I’ve been using Raspberry Pis since their first release for various purposes (I still have all of them, and they still work with the latest OS even after a decade).
Since 2014, I’ve been using them as a home entertainment system. In 2022, I’m using a Raspberry Pi 4 Model B 4 GB and LibreELEC as the operating system, and this post is all about showing how to set up your own home entertainment system with this hardware and software.
- Raspberry Pi 4 (2GB should work, but 4GB+ recommended)
- microSD card (4GB and above)
- HDMI cable (HDMI to Micro HDMI or a regular HDMI cable and a Micro HDMI to HDMI Adapter) CableTV or monitor (with a built-in speaker or an audio port to connect to an external speaker)
- Raspberry Pi USB-C power adapter
- Remote control or keyboard/mouse
- (Optional) Raspberry Pi case with cooling
- (Optional) Ethernet cable
Step 1: Download the latest LibreELEC release for Raspberry Pi
Go to the LibreELEC Raspberry Pi page and download the latest release
Step 2: Extract the compressed archive
The downloaded file is a compressed archive. Extract the img file inside this by double-clicking on macOS. On Windows, you will need an external tool such as 7-zip.
Step 3: Run balenaEtcher
Click Flash from file
Navigate to the LibreELEC image and click Open.
Click Select target, select your microSD card and click the Select button.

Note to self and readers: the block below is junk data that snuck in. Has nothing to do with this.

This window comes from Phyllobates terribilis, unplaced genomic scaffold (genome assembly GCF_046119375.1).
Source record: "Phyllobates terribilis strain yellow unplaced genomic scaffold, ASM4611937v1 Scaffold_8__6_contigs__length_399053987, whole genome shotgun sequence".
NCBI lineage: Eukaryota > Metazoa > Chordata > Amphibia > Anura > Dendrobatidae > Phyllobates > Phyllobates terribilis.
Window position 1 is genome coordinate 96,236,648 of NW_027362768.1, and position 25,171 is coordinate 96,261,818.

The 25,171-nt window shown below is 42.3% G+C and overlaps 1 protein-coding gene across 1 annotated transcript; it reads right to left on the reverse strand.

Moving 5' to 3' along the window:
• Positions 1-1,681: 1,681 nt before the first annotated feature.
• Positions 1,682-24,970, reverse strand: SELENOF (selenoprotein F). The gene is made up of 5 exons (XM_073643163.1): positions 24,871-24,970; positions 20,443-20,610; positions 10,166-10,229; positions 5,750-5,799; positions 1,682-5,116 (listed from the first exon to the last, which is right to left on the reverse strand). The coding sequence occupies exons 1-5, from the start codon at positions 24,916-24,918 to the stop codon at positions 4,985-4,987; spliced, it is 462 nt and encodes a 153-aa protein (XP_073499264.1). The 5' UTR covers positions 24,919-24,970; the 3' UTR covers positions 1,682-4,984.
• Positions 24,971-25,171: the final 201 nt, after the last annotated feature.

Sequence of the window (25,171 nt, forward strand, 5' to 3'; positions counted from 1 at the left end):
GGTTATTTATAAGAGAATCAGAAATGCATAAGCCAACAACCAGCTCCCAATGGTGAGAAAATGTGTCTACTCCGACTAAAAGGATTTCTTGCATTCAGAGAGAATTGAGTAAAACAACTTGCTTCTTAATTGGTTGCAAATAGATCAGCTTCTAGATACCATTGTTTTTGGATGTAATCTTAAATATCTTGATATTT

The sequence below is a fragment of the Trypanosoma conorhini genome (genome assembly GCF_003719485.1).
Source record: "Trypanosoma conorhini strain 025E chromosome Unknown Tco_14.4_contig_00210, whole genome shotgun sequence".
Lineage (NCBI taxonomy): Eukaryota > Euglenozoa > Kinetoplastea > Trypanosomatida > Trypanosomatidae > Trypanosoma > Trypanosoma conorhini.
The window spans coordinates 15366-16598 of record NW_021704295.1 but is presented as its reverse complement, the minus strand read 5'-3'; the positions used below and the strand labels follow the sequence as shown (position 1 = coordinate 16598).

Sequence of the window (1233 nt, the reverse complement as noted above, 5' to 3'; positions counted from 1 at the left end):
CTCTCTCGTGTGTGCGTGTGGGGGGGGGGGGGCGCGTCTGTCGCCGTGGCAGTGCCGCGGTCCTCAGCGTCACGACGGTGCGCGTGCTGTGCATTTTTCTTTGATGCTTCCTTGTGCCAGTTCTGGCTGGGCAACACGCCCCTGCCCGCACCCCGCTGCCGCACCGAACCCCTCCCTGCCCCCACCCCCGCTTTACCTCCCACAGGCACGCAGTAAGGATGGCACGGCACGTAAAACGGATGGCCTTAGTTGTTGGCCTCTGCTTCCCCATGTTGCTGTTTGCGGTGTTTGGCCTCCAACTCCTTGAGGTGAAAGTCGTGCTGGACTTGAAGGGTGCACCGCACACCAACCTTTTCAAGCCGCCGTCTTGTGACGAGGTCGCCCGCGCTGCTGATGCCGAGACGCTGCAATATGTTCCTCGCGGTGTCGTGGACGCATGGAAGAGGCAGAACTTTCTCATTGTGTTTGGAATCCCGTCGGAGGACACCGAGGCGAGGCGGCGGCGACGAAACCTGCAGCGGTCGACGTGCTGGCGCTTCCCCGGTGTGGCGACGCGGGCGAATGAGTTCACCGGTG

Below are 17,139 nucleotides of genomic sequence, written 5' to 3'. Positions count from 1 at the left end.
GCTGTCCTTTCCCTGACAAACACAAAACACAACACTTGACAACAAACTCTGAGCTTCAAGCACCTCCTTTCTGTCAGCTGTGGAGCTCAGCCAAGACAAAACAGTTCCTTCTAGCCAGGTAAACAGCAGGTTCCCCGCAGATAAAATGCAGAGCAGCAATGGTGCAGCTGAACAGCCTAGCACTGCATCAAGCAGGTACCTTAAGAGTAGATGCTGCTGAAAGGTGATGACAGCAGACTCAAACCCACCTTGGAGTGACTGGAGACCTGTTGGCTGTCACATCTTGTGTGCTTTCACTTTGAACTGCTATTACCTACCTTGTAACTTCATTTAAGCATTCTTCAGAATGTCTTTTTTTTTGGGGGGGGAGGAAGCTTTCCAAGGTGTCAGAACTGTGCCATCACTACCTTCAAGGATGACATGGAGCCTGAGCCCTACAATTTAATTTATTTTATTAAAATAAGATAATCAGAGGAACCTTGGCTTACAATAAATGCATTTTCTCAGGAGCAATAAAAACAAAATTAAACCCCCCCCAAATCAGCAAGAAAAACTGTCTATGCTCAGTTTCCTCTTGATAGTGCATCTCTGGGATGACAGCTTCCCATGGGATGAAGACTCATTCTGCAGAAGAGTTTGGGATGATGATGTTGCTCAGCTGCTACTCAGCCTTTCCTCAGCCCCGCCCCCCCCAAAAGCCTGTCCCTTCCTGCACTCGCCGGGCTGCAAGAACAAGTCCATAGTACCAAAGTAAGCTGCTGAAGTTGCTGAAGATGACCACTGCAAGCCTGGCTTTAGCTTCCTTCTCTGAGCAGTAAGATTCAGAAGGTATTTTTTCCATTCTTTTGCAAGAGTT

Finally, click the Flash! button.
The flashing process shouldn’t take too long (it depends on the size of the card and your computer performance)
Wait until you see the successful completion
Now you can remove the microSD card from your computer.
Step 4: Insert everything into Raspberry Pi and power it on.
Make sure you’ve plugged in
- microSD card
- HDMI cable
- Remote control or keyboard
As listed on the hardware requirements, you should have a Micro HDMI to HDMI cable or an adapter:
I use a DroiX remote control:
Step 5: Configure Kodi
You should now see LibreELEC booting and resizing the SD card.
Wait until it reboots and comes back to the configuration screen.
A remote control is great for day-to-day use with Kodi, but for the initial setup, I’d recommend having a keyboard plugged in for faster typing.
Select your language and click Next.
On the next screen, focus on the hostname and press enter.
Give it a unique name so you can later identify it in your network.
Select your network. I used a wired network for simplicity and performance. If you are using WiFi, select your network and enter your passphrase.
Accept the default for SSH and Samba settings. They are not needed to consume shared content. It’s a good practice to keep these settings off if you are not going to use them for security purposes.
You should see the message for completion
Click the Next button to close the window, and now you have a working Kodi on your Raspberry Pi 4.
In this article, you learned how to install Kodi on Raspberry Pi 4.
You can now test your installation by plugging in a USB with some media on it. Also, you might want to backup your microSD card to an image file. This way, if your microSD card gets corrupted, you can flash your image to a new one and carry on without having to install it from scratch.
You will most likely want to access some shared content by a NAS or a file server over the network. There will be more articles about Kodi and its use as a media centre and home entertainment system. Stay tuned and enjoy your Kodi! See you at the next one!